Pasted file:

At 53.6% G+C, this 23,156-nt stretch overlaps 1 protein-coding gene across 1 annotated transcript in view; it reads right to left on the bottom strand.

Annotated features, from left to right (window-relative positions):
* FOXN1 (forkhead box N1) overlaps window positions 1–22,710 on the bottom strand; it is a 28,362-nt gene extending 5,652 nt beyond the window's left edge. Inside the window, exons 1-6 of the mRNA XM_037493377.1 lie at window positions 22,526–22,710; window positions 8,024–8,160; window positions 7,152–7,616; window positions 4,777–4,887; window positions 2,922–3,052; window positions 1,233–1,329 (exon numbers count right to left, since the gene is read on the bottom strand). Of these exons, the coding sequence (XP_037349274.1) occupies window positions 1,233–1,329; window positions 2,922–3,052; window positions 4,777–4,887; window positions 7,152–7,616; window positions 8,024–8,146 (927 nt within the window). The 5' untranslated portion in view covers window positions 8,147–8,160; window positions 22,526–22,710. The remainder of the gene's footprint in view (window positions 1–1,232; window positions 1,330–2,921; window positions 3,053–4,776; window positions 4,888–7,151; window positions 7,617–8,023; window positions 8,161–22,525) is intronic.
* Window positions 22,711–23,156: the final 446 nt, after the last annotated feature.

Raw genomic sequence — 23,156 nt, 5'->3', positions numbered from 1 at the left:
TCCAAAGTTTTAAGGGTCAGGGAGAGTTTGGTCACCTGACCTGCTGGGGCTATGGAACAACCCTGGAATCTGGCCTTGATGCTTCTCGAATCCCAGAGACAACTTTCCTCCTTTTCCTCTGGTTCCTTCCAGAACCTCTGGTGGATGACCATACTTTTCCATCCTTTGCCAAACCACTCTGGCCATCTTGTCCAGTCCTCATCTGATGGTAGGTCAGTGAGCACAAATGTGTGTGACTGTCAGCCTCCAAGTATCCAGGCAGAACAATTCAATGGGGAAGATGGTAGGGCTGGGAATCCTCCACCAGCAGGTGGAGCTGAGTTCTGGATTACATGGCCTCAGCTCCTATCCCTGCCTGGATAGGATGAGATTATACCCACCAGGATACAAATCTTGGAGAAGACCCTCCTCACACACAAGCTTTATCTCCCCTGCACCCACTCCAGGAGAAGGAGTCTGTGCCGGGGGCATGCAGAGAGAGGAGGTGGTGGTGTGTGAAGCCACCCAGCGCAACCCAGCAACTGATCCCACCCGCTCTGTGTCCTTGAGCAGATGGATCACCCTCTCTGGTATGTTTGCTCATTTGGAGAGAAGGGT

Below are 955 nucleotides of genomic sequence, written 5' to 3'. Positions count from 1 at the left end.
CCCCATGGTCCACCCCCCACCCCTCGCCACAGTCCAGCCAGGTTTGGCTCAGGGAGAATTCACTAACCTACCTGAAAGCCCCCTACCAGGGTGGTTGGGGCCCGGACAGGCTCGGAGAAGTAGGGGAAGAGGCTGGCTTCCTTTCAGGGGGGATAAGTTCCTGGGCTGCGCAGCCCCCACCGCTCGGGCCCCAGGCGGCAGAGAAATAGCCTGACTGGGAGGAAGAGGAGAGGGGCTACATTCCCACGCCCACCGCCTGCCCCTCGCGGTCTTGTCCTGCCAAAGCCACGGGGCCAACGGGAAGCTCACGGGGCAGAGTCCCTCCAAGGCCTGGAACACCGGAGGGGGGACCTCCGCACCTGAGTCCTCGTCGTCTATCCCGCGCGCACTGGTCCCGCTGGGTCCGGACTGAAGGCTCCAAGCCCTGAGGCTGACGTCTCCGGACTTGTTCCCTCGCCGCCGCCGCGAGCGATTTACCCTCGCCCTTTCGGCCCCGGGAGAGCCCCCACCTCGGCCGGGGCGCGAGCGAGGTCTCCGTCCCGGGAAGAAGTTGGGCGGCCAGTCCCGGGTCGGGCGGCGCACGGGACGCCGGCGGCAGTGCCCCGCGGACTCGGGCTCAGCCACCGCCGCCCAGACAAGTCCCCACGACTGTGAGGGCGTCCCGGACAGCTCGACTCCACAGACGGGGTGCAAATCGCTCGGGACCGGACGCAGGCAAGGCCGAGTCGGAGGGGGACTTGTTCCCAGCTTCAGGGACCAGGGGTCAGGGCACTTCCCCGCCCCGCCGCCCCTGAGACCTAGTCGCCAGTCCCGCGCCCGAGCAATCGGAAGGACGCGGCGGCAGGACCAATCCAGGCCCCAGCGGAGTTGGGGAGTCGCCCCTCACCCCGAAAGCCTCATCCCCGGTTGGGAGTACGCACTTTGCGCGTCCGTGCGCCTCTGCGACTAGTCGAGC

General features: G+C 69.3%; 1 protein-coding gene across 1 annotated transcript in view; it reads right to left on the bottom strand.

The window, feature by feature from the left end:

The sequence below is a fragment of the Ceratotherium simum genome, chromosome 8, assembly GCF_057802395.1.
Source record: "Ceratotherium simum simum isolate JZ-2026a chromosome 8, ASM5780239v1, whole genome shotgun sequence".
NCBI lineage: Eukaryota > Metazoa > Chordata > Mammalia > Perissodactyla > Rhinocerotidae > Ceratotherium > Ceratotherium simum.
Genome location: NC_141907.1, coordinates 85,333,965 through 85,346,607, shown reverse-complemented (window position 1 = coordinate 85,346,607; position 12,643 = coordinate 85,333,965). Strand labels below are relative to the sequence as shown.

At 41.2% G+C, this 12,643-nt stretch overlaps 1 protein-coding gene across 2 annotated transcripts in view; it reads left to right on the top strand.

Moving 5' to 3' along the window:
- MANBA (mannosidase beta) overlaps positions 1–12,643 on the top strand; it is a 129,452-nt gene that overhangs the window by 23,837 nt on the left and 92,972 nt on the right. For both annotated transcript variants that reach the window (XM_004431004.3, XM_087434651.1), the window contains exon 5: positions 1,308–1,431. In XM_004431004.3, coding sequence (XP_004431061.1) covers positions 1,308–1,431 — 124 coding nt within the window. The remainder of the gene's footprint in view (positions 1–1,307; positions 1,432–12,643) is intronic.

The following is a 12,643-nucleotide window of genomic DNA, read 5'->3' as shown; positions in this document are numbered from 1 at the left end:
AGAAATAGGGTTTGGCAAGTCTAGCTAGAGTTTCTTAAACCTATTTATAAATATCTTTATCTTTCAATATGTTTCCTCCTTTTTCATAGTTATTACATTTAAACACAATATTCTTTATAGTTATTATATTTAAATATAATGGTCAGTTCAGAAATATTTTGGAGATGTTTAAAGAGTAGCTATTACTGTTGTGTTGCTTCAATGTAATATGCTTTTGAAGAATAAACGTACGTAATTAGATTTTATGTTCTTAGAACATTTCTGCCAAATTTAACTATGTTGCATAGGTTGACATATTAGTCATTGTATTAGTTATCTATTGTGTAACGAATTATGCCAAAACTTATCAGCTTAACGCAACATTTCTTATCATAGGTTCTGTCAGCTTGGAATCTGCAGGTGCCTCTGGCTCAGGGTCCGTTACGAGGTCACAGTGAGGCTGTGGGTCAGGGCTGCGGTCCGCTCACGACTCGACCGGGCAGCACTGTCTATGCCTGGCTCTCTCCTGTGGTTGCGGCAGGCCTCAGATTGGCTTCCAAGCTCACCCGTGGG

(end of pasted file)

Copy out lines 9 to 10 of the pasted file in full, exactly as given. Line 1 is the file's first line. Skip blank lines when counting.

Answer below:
General features: G+C 69.3%; 1 protein-coding gene across 1 annotated transcript in view; it reads right to left on the bottom strand.

The window, feature by feature from the left end: